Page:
of process energy termed “industrial process energy” (IPE), which includes the energy-intensive industrial processes that occur within Air Force facilities, such as the following:

•  Assembly and disassembly

•  Avionics testing

•  Engine testing

•  Composite construction

•  Chemical cleaning

•  Heat treating

•  Painting and de-painting

•  Plating

•  Metalworking

•  Nondestructive inspection

IPE has been defined as “energy consumed by high-intensity processes or mission-critical applications that are not the traditional creature comforts of the building (e.g., heating, cooling, lighting, and domestic hot water)”6 as shown schematically in Figure 1-2. An estimated 35-50 percent of AFMC’s energy consumption at its Air Logistics Complexes (ALCs) is process energy—primarily industrial process energy. Thus, although IPE is not a large fraction of overall Air Force energy use (approximately 1 percent) and has received relatively little attention, investments in IPE efficiency are expected to yield high rates of return. These reductions in energy use enhance overall Air Force energy security; the savings can be applied to enhance mission capability in other areas.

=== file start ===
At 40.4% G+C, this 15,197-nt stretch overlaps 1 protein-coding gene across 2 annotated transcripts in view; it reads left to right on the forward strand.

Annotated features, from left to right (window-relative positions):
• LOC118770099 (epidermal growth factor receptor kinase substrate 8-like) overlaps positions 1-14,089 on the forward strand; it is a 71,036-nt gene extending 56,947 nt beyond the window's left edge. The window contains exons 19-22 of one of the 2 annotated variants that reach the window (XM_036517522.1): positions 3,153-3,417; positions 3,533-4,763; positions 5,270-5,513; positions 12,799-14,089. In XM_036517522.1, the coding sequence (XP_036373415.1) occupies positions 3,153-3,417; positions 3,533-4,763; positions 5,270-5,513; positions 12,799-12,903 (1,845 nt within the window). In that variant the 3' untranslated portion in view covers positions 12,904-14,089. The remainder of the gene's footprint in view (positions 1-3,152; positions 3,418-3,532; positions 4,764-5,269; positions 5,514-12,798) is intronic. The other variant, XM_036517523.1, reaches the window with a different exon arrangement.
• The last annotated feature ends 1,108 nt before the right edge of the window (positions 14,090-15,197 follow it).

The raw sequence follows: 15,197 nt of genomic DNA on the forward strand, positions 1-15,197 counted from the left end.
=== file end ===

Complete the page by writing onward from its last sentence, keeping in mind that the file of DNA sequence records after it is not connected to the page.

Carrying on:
FIGURE 1-1 Breakdown of energy usage in the U.S. Air Force (USAF) and the Air Force Materiel Command (AFMC). NOTE: GSA, General Services Administration; sf, square feet. SOURCE: Col Stephen Wood, Vice Commander, 72nd Air Base Wing, presentation to the workshop, November 5, 2012, Washington, D.C.


6U.S. Department of Energy, Energy Efficiency and Renewable Energy, Federal Energy Management Program.

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